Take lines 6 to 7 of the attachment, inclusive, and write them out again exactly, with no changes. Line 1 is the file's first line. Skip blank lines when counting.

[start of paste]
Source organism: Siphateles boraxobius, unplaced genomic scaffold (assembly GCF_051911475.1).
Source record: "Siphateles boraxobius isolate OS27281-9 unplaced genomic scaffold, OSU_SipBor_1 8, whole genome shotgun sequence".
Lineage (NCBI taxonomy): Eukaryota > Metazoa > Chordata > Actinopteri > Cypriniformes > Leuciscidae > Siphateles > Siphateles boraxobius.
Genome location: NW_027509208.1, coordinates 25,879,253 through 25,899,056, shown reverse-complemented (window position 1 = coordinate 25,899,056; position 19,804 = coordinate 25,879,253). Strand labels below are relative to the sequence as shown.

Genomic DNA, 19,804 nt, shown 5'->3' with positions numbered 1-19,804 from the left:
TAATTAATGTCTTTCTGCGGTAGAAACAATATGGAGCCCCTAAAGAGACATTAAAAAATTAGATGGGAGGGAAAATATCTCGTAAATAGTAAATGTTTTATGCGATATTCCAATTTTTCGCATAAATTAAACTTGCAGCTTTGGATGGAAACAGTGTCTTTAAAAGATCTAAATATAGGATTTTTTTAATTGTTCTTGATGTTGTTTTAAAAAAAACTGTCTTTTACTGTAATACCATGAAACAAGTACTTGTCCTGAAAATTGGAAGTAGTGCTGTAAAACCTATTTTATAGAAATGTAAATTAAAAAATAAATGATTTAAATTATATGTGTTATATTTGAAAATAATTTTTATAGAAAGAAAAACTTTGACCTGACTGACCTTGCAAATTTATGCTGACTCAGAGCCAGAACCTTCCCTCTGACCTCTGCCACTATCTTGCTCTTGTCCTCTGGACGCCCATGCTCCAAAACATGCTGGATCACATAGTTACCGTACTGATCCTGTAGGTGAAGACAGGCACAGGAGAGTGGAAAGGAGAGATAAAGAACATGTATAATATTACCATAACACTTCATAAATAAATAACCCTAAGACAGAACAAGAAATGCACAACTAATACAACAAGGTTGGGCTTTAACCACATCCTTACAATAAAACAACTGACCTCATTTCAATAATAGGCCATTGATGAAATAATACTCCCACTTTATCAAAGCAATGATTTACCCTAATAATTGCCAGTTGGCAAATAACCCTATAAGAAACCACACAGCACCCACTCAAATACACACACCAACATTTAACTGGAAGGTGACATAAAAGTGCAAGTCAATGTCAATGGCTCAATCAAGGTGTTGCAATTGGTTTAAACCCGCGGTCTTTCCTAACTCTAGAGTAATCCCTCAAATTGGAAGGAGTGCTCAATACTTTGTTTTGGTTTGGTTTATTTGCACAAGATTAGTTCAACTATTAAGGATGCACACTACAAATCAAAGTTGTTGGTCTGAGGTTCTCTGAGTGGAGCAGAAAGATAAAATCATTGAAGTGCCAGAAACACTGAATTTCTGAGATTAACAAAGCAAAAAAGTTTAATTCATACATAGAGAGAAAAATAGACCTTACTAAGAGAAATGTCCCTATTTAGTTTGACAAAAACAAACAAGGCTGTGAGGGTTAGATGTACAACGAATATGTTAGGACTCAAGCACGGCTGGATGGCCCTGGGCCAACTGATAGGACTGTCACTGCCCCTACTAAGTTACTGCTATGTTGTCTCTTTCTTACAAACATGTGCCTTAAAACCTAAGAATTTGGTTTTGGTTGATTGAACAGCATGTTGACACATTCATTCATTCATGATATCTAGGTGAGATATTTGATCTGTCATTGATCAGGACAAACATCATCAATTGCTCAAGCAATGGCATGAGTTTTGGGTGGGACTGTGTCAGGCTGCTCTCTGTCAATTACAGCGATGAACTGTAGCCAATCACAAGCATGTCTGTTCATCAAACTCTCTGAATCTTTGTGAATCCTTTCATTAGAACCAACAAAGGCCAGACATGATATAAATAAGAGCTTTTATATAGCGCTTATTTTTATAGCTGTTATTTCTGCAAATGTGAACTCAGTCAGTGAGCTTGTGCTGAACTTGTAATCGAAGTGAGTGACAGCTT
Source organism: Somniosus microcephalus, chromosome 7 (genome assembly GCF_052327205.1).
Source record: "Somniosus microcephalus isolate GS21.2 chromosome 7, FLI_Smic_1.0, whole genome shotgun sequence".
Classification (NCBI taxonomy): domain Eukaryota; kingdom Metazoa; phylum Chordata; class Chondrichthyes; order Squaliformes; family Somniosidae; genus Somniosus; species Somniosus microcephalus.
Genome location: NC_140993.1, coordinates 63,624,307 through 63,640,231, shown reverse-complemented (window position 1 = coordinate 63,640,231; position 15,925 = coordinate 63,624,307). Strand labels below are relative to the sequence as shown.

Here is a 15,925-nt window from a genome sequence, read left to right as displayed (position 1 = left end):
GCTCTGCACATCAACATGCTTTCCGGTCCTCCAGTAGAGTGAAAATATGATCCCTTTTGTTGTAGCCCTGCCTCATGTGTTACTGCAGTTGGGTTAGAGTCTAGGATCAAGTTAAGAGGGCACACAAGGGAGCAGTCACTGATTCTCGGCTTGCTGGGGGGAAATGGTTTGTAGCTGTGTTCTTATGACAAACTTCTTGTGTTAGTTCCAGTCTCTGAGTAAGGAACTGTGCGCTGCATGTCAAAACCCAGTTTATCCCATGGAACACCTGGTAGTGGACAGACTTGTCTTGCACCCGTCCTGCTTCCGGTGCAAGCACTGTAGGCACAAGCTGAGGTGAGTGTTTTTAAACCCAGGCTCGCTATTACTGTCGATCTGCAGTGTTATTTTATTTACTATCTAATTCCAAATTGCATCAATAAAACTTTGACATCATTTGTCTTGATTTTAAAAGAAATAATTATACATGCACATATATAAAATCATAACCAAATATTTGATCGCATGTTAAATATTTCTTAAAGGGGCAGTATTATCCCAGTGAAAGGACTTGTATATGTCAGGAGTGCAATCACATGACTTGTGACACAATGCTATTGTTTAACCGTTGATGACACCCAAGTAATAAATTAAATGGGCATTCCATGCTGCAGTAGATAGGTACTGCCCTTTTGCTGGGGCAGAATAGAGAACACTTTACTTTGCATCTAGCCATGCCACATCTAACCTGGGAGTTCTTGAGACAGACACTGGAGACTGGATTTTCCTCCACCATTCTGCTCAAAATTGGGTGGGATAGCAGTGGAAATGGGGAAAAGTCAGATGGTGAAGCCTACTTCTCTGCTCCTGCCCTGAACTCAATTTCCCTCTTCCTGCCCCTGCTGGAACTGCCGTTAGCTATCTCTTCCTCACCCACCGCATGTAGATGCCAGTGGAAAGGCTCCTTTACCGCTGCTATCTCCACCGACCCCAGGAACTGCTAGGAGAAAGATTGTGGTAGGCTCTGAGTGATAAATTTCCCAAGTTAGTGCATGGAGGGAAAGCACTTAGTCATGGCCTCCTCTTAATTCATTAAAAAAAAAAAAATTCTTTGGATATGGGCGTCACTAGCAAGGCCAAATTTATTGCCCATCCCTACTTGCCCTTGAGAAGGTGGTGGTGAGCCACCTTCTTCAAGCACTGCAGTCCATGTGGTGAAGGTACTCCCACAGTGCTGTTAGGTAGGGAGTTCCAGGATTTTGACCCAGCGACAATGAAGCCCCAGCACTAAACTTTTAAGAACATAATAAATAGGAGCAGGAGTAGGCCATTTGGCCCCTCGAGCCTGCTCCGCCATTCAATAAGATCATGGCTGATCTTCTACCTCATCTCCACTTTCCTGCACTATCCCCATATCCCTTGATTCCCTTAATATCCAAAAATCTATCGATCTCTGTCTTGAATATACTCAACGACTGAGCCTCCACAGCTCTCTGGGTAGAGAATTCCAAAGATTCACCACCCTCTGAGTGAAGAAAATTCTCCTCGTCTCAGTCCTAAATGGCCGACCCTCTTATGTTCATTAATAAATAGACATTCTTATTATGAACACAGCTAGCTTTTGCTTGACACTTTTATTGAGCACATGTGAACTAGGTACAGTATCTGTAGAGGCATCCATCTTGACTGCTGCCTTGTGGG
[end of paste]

TAATTAATGTCTTTCTGCGGTAGAAACAATATGGAGCCCCTAAAGAGACATTAAAAAATTAGATGGGAGGGAAAATATCTCGTAAATAGTAAATGTTTTATGCGATATTCCAATTTTTCGCATAAATTAAACTTGCAGCTTTGGATGGAAACAGTGTCTTTAAAAGATCTAAATATAGGATTTTTTTAATTGTTCTTGATGTTGTTTTAAAAAAAACTGTCTTTTACTGTAATACCATGAAACAAGTACTTGTCCTGAAAATTGGAAGTAGTGCTGTAAAACCTATTTTATAGAAATGTAAATTAAAAAATAAATGATTTAAATTATATGTGTTATATTTGAAAATAATTTTTATAGAAAGAAAAACTTTGACCTGACTGACCTTGCAAATTTATGCTGACTCAGAGCCAGAACCTTCCCTCTGACCTCTGCCACTATCTTGCTCTTGTCCTCTGGACGCCCATGCTCCAAAACATGCTGGATCACATAGTTACCGTACTGATCCTGTAGGTGAAGACAGGCACAGGAGAGTGGAAAGGAGAGATAAAGAACATGTATAATATTACCATAACACTTCATAAATAAATAACCCTAAGACAGAACAAGAAATGCACAACTAATACAACAAGGTTGGGCTTTAACCACATCCTTACAATAAAACAACTGACCTCATTTCAATAATAGGCCATTGATGAAATAATACTCCCACTTTATCAAAGCAATGATTTACCCTAATAATTGCCAGTTGGCAAATAACCCTATAAGAAACCACACAGCACCCACTCAAATACACACACCAACATTTAACTGGAAGGTGACATAAAAGTGCAAGTCAATGTCAATGGCTCAATCAAGGTGTTGCAATTGGTTTAAACCCGCGGTCTTTCCTAACTCTAGAGTAATCCCTCAAATTGGAAGGAGTGCTCAATACTTTGTTTTGGTTTGGTTTATTTGCACAAGATTAGTTCAACTATTAAGGATGCACACTACAAATCAAAGTTGTTGGTCTGAGGTTCTCTGAGTGGAGCAGAAAGATAAAATCATTGAAGTGCCAGAAACACTGAATTTCTGAGATTAACAAAGCAAAAAAGTTTAATTCATACATAGAGAGAAAAATAGACCTTACTAAGAGAAATGTCCCTATTTAGTTTGACAAAAACAAACAAGGCTGTGAGGGTTAGATGTACAACGAATATGTTAGGACTCAAGCACGGCTGGATGGCCCTGGGCCAACTGATAGGACTGTCACTGCCCCTACTAAGTTACTGCTATGTTGTCTCTTTCTTACAAACATGTGCCTTAAAACCTAAGAATTTGGTTTTGGTTGATTGAACAGCATGTTGACACATTCATTCATTCATGATATCTAGGTGAGATATTTGATCTGTCATTGATCAGGACAAACATCATCAATTGCTCAAGCAATGGCATGAGTTTTGGGTGGGACTGTGTCAGGCTGCTCTCTGTCAATTACAGCGATGAACTGTAGCCAATCACAAGCATGTCTGTTCATCAAACTCTCTGAATCTTTGTGAATCCTTTCATTAGAACCAACAAAGGCCAGACATGATATAAATAAGAGCTTTTATATAGCGCTTATTTTTATAGCTGTTATTTCTGCAAATGTGAACTCAGTCAGTGAGCTTGTGCTGAACTTGTAATCGAAGTGAGTGACAGCTT
Source organism: Somniosus microcephalus, chromosome 7 (genome assembly GCF_052327205.1).